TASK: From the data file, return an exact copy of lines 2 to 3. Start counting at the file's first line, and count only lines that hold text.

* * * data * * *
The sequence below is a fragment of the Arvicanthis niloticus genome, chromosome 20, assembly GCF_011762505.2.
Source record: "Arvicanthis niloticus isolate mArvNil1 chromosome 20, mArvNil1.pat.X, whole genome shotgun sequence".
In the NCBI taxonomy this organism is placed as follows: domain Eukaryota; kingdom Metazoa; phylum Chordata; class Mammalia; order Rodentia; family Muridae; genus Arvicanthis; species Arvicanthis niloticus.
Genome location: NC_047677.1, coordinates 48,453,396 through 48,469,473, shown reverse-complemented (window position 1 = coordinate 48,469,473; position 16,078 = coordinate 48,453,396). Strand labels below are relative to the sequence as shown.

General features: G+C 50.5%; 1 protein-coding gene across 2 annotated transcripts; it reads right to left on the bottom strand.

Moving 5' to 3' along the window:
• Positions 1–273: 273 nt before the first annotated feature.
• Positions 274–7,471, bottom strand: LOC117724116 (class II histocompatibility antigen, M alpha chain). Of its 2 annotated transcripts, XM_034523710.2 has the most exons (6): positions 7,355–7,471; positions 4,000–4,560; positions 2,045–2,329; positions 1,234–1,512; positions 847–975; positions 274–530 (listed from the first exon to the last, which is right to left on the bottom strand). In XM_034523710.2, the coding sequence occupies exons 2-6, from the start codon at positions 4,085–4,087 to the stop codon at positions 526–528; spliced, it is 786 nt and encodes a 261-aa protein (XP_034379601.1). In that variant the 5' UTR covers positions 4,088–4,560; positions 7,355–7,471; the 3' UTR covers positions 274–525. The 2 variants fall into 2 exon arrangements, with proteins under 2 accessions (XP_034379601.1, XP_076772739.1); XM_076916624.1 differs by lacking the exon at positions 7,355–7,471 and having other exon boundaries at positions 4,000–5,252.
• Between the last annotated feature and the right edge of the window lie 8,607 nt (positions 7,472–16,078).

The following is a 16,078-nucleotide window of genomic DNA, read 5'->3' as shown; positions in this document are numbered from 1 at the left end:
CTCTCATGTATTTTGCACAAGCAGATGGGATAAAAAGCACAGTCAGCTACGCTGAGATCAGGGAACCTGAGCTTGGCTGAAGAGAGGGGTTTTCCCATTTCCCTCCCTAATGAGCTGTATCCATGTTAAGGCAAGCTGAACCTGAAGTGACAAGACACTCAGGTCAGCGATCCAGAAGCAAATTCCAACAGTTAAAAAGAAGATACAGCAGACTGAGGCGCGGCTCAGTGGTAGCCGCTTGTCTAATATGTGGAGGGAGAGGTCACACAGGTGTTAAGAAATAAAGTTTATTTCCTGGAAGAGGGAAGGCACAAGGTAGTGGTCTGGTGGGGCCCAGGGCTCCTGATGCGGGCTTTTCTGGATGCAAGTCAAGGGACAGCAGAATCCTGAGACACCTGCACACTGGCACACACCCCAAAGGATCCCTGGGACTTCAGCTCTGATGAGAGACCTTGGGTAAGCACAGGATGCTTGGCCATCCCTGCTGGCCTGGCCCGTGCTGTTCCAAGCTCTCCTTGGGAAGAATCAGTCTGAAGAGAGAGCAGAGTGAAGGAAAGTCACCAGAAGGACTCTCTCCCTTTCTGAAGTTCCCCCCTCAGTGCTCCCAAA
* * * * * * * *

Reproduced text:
Source record: "Arvicanthis niloticus isolate mArvNil1 chromosome 20, mArvNil1.pat.X, whole genome shotgun sequence".
In the NCBI taxonomy this organism is placed as follows: domain Eukaryota; kingdom Metazoa; phylum Chordata; class Mammalia; order Rodentia; family Muridae; genus Arvicanthis; species Arvicanthis niloticus.